Is “stamina” a heart quality?

As an instructor in the Anusara Yoga tradition, I am supposed to infuse every class I teach with what John Friend calls a “heart quality.”  Heart qualities are myriad – joy, confidence, persistence, respect, reverence – the list goes on and on.  I enjoy this part of teaching, as it helps me and my classes transcend the physicality of the asana practice.  It brings more life and meaning to the practice and often helps everyone in the room walk away from class just a little more awake.

Yesterday I wanted to guide a practice focused on “stamina.”  Only, as I was driving to the studio, with challenging stamina-sequence (read: lots of surya namaskar) coalescing in my head, it occurred to me that stamina might not be a heart quality.  It’s a body quality for sure, and a physical trait, but maybe not a heart quality.  Not ideal, seeing as I was only a couple miles from the studio when this dawned on me.  Oops…plan B?  Or maybe not…

My boyfriend has been out of town the past few days, having flown back to Michigan after finding out that his 96-year old grandmother broke her femur and was hospitalized for surgery.  It quickly became apparent that she would not recover from this surgery, so his trip’s focus has been to say goodbye to her and to help his family do the same.   As so often happens in modern times, her death has become a somewhat complicated process.  There are so many decisions to make on behalf of the person who suddenly is no longer capable of making them.  There are many family members, doctors, and hospice staff involved, each with their own opinions and needs.  And the process may, in fact, take a long time.  Meanwhile, Tim and his immediate family have stayed by her bedside without fail.  They want her to be comfortable, they want her to feel loved, and they want her to accompany her through this transition.  So there has been someone with her all day and all night, even though she has been sleeping for most of that time.  The healthy family members have been missing meals and hours of sleep to be with her, and they are prepared continue to do so as long as necessary.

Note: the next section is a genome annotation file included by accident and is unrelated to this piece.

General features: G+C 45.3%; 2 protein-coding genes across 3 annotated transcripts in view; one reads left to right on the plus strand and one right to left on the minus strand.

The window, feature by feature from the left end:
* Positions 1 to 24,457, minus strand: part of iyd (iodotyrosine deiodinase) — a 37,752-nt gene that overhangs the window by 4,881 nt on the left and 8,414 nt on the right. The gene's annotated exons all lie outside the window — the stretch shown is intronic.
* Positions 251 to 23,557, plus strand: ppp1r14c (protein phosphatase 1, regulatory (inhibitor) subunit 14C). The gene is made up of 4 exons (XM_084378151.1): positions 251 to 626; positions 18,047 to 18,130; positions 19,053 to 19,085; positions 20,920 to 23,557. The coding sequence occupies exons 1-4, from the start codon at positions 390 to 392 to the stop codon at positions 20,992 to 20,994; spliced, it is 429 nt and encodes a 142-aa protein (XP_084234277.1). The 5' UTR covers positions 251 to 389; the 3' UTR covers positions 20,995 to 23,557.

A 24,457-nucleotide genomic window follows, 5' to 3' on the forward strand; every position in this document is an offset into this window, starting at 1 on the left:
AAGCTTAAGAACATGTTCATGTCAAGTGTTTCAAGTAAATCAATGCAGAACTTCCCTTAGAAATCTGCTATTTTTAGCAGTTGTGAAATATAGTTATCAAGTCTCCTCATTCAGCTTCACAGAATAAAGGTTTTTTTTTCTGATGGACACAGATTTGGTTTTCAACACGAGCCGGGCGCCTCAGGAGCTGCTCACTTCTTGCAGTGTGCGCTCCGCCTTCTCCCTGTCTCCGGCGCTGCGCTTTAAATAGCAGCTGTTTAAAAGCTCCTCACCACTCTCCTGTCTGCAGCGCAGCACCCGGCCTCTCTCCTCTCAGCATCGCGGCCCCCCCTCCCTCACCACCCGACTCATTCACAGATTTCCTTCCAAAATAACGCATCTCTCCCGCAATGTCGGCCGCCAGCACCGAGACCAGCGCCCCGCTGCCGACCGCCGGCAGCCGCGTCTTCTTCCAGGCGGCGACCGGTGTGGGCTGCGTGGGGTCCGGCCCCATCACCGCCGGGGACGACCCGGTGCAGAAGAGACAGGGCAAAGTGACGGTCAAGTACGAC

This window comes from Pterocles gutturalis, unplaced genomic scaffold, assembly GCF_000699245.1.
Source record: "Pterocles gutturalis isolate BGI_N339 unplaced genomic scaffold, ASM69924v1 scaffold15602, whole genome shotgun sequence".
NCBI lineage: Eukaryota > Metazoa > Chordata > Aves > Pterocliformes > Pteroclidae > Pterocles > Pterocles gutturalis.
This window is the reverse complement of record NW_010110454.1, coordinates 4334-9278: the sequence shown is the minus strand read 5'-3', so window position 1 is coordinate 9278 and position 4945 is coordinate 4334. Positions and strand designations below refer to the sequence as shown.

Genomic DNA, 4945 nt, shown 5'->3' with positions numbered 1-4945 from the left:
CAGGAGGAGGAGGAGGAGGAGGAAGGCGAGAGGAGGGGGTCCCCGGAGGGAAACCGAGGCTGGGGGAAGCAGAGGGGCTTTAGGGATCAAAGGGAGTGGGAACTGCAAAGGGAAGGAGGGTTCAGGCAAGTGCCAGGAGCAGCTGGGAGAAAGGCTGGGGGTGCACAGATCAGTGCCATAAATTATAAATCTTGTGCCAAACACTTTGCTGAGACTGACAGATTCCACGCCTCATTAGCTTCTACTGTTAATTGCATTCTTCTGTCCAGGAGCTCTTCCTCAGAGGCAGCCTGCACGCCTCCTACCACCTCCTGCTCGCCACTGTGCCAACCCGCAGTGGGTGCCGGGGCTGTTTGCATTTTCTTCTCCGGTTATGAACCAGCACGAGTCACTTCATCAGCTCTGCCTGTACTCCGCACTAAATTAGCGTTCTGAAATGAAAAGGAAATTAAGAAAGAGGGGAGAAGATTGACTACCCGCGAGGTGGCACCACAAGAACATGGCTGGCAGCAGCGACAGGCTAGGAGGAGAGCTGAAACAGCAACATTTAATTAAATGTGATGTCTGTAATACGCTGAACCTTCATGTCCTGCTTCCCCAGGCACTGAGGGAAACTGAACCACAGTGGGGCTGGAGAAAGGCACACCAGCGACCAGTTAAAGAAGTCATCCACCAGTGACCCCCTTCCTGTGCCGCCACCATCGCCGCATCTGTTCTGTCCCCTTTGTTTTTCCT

I could hardly find a better example of stamina as a heart quality.  Life doesn’t always go as planned, even when it is winding down.  The ability to pace yourself through challenges – and even through good times – and stay present in each and every moment is a skill.  I know for me, at least, it could use some cultivation.  Hence the “practice” part of the practice.  I’d like to think that yet another chaturanga at the end of the hour, or that third minute in handstand has something to teach me.  Something about being with discomfort and hanging in there, or something about staying with a challenging situation simply because it is the right thing to do.  I can recognize the need to step it up when my asana practice pushes me.  I just hope I can do so outside of the studio with as much grace as this family has.

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~ by bridgetannlyons on December 29, 2010.

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